China could take down America's power grid: US official
China and probably one or two other countries have the capability to shut down America's power grid and other critical infrastructure through a cyber attack, the head of the National Security Agency has said.
Washington: China and probably one or two other countries have the capability to shut down America's power grid and other critical infrastructure through a cyber attack, the head of the National Security Agency has said.
Admiral Michael Rogers, who also serves the dual role as head of US Cyber Command, said American authorities have detected malware from China and elsewhere on US computers systems that affect the daily lives of every American.
"It enables you to shut down very segmented, very tailored parts of our infrastructure that forestall the ability to provide that service to us as citizens," Rogers said in testimony before the House Intelligence Committee.
Rogers said such attacks are part of the "coming trends" he sees based on "reconnaissance" currently taking place that nation-states, or other actors may use to exploit vulnerabilities in US cyber systems.
A recent report by Mandiant, a cyber-security firm, found that hackers working on behalf of the Chinese government were able to penetrate American public utility systems that service everything from power generation, to the movement of water and fuel across the country.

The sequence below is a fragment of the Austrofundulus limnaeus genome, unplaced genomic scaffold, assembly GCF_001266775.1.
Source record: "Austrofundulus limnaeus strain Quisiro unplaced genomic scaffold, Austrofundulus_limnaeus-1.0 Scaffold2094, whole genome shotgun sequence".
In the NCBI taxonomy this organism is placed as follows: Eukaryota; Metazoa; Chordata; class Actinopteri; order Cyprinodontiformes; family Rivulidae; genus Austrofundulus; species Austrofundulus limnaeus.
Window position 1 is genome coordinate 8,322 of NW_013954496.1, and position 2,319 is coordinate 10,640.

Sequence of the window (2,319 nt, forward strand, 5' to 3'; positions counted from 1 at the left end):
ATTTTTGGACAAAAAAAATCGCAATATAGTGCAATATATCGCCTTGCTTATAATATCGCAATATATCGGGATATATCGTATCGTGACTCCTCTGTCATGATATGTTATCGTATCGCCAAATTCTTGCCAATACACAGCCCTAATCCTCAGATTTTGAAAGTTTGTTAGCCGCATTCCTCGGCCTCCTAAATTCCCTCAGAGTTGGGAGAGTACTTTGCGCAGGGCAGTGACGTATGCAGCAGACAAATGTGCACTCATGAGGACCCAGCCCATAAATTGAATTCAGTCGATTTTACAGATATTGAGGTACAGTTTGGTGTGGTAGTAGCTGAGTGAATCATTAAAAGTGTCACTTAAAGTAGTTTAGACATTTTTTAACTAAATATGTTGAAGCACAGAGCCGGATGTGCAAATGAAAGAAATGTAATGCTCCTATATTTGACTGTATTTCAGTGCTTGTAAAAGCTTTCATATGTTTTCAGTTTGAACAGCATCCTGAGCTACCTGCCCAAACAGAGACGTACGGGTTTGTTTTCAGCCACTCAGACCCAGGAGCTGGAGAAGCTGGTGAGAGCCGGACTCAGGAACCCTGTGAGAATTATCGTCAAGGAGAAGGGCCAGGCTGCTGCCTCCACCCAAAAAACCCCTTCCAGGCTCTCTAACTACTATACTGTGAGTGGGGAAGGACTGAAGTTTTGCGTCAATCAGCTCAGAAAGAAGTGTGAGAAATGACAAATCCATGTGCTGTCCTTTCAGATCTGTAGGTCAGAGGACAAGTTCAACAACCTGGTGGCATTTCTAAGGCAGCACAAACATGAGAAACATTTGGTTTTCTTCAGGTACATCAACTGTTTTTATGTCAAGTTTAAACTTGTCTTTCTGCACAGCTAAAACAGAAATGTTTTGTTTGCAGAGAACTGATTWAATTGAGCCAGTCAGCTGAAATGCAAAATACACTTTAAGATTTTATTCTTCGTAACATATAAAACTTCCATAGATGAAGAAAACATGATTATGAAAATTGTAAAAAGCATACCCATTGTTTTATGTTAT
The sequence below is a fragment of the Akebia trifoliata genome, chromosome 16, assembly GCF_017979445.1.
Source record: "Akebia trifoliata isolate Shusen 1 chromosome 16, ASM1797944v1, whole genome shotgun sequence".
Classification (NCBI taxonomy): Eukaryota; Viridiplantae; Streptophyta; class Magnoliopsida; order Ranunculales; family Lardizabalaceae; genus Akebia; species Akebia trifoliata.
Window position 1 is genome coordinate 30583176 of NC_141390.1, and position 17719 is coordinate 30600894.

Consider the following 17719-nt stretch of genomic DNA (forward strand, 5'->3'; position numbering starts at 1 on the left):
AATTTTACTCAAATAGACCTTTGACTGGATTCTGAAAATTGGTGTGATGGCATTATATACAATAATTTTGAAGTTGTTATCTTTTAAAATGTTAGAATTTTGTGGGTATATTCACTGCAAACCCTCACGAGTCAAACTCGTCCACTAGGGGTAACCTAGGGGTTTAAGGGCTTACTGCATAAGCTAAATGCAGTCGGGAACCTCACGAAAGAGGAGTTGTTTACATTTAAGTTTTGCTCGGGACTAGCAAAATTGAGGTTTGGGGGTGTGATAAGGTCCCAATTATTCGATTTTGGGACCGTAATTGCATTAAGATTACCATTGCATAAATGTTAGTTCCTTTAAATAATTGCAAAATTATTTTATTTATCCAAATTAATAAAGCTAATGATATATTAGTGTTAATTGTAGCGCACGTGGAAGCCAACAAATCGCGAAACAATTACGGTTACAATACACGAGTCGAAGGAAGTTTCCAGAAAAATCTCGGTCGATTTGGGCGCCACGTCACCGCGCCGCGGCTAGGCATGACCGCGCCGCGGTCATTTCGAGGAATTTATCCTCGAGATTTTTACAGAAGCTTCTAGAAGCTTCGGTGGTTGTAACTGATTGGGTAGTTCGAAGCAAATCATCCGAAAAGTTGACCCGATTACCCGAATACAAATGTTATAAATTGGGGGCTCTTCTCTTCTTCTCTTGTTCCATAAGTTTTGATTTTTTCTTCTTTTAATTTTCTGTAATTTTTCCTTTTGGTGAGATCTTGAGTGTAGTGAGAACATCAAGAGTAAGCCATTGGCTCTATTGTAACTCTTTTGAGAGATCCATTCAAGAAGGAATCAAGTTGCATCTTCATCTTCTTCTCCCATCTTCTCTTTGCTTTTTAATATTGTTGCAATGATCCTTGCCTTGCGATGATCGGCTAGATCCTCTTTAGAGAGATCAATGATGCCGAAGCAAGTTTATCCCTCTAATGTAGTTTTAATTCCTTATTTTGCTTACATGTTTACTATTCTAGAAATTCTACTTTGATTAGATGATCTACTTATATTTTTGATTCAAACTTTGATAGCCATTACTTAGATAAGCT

"We see them attempting to steal information on how our systems are configured, the very schematics of most of our control systems, down to engineering level of detail so they can look at where are the vulnerabilities, how are they constructed, how could I get in and defeat them," Rogers said.
"We're seeing multiple nation-states invest in those kinds of capabilities," he said on Thursday during the Congressional hearing.
Admiral Rogers declined to identify who the other countries, beside China, because of the classified nature of their identities, CNN reported.
In addition to nation-state actors, Admiral Rogers noted the increasing presence of "surrogate" criminal actors in cyberspace that serve to obscure the hidden hand of criminal activity done on behalf of formal nation-states.
"That's a troubling development for us," Rogers said.
The testimony also comes in the wake of a report from the Pew Internet and American Life Project that cited a prediction by technology experts that a catastrophic cyber-attack that causes significant losses in life and financial damage would occur by 2025.
Admiral Rogers told the committee he did not disagree with the assessment.
In addition to the threats from specific nation-states, Admiral Rogers said there are already groups within the US cyber architecture who seek to cause major damage to corporate and other critical sectors of the American economy.
"It is only a matter of the when, not the if, that we are going to see something traumatic." he said.